Pope Francis washed and kissed the feet of 12 inmates – six women (and the child of one of them) and six men – in Rome’s Rebibbia prison on Holy Thursday, and shook hands, kissed, and embraced hundreds of the detainees, amid scenes of great emotion.
The prisoners welcomed him with very warm applause and cheers when he arrived at this, the largest prison in the eternal city, at around five o’clock in the afternoon of April 2. The prison has 2,000 or more prisoners from many countries, and different continents. It has three sections for men and one for women; the women’s sector includes mothers with children, some of whom were at the mass with the Pope.
Francis has been pope for just over two years, and this is the second time that he has celebrated the Holy Thursday liturgy in a prison. He broke with tradition on his first Holy Thursday by going to celebrate the liturgy in a juvenile prison, and washing the feet of both women and men prisoners, including Muslims, as he had done over the years in Buenos Aires. The prison he visited this year gained international fame in the 1980s because the Turkish gunman, Ali Agca, who shot John Paul II was detained here for that crime, and the Polish Pope – who died ten years ago today – visited him here, and forgave him.
On arrival at the prison, Pope Francis greeted very many of the inmates, smiling all the time. He thanked them for their warm welcome and then vested for mass. Once ready, he processed with a cardinal, an archbishop and the prison chaplains into the “Our Father” chapel, where three hundred inmates (150 women, 150 men) were waiting for him, together with prison guards and volunteers who accompany the detainees. They applauded warmly as he entered; many reached out to touch him.
Some 1000 people, including 700 women and men prisoners were gathered outside the chapel and followed the whole ceremony on maxi-screens; the event was also transmitted on Vatican TV and watched by millions in Italy and other countries.
Francis conducted the simple ceremony in Italian, and was accompanied by a choir constituted by inmates, volunteers and guards. He gave a brief homily in Italian after the reading of the Gospel which recounted how Jesus celebrated the Last Supper with his 12 apostles before his Passion and Crucifixion, but before doing so washed their feet as an example to his followers then and throughout history that they too should wash the feet of others, in a spirit of service and love.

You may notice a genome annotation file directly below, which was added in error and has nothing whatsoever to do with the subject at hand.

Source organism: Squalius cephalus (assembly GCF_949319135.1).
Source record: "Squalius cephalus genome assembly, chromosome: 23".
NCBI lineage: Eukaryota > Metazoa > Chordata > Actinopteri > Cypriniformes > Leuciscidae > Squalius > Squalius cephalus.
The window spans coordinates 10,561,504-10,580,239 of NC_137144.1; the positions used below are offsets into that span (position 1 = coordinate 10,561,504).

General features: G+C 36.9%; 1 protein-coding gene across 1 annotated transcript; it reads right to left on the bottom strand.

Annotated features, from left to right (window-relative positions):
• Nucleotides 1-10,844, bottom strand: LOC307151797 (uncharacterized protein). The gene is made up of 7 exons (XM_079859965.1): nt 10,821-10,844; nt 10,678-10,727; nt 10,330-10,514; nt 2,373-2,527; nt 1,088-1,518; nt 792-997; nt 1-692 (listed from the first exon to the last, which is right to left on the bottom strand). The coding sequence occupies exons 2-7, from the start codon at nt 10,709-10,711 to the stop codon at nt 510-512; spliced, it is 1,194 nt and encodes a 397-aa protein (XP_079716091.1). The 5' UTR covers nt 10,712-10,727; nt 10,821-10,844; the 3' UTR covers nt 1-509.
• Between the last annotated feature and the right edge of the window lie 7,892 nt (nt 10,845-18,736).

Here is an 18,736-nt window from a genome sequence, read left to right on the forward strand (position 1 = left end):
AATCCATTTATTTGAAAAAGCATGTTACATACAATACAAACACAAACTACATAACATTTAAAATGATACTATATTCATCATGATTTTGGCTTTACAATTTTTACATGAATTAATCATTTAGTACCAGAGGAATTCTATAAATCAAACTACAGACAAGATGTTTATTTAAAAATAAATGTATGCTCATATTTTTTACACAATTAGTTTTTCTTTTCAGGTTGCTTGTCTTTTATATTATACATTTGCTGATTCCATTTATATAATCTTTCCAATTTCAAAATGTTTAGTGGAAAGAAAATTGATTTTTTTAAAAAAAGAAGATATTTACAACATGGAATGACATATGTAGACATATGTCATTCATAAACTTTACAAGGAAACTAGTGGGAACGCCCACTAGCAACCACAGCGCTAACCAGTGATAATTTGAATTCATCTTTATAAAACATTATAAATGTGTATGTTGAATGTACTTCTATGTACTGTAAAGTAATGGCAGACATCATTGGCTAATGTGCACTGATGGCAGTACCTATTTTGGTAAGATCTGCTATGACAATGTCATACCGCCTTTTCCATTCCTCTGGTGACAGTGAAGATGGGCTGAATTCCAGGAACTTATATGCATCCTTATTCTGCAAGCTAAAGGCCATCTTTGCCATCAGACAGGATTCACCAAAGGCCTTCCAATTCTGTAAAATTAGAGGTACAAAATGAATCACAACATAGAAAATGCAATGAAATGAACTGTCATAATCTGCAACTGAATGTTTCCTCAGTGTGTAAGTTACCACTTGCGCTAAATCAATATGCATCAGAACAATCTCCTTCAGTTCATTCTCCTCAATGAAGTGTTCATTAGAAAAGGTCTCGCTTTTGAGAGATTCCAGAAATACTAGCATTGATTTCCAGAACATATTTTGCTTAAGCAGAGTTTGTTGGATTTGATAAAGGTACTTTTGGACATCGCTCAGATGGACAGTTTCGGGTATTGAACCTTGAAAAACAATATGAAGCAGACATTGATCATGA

Speaking without notes, Francis looked at the prisoners and began by telling them that the ceremony was meant to express God’s love for all people: “God loves us without limit, each and every single one of us. He never ceases to love us, whatever we do. And he will always continue to love us, you and you and you”, he said pointing in different directions at the inmates in the congregation.
He then explained the significance of the washing of the feet, which – he said – was the task of slaves at the time of Jesus, because people’s feet were dirty after walking on the dusty roads. “They didn’t have ‘sanpietrini’ at that time”, he quipped, drawing laughter. (He was referring to the traditional small stones that pave the streets of Rome today). “Jesus at the last supper took on the role of the slave; he washed the feet of the apostles, to teach them and us that we have to do likewise, to wash the feet of others in service and love”, he added.
He told them he would now wash the feet of twelve of them, but “they represent all of you who live here, each and every one of you”. He concluded by saying, “I too need to be washed by the Lord”, and then asked them, “Please pray for me, that the Lord may wash away my dirtiness too, and may convert me even more into a slave in service”.
When he finished his very short homily – a mere three minutes – he took of his vestment, put on a white apron and accompanied by the Master of Ceremonies he washed the feet of the 5 women, one child, and six men detainees, and kissed them. Francis has considerable difficulty in kneeling, and this was evident when it came to the washing of the feet. Two priests had to help him go down on his knees, and get up again. He washed the feet of the 12 chosen ones, and then dried and kissed the foot of each of them with great tenderness, and then looked up and smiled at each one after doing so. Emotions ran high, not only for those who feet were washed – many wept, but also for those who were watching.
After prayers – including one for the Pope – Francis finished the celebration of mass, and at the end, smiling broadly; he blessed a mother inmate with her child, and then greeted, embraced, kissed or shook hands with countless prisoners as he left the chapel. He blessed bracelets and rosary beads at the request of the inmates, and allowed himself to be embraced and kissed by them.
After removing his vestments, he again greeted many more inmates and guards, before leaving the prison to return to the Vatican.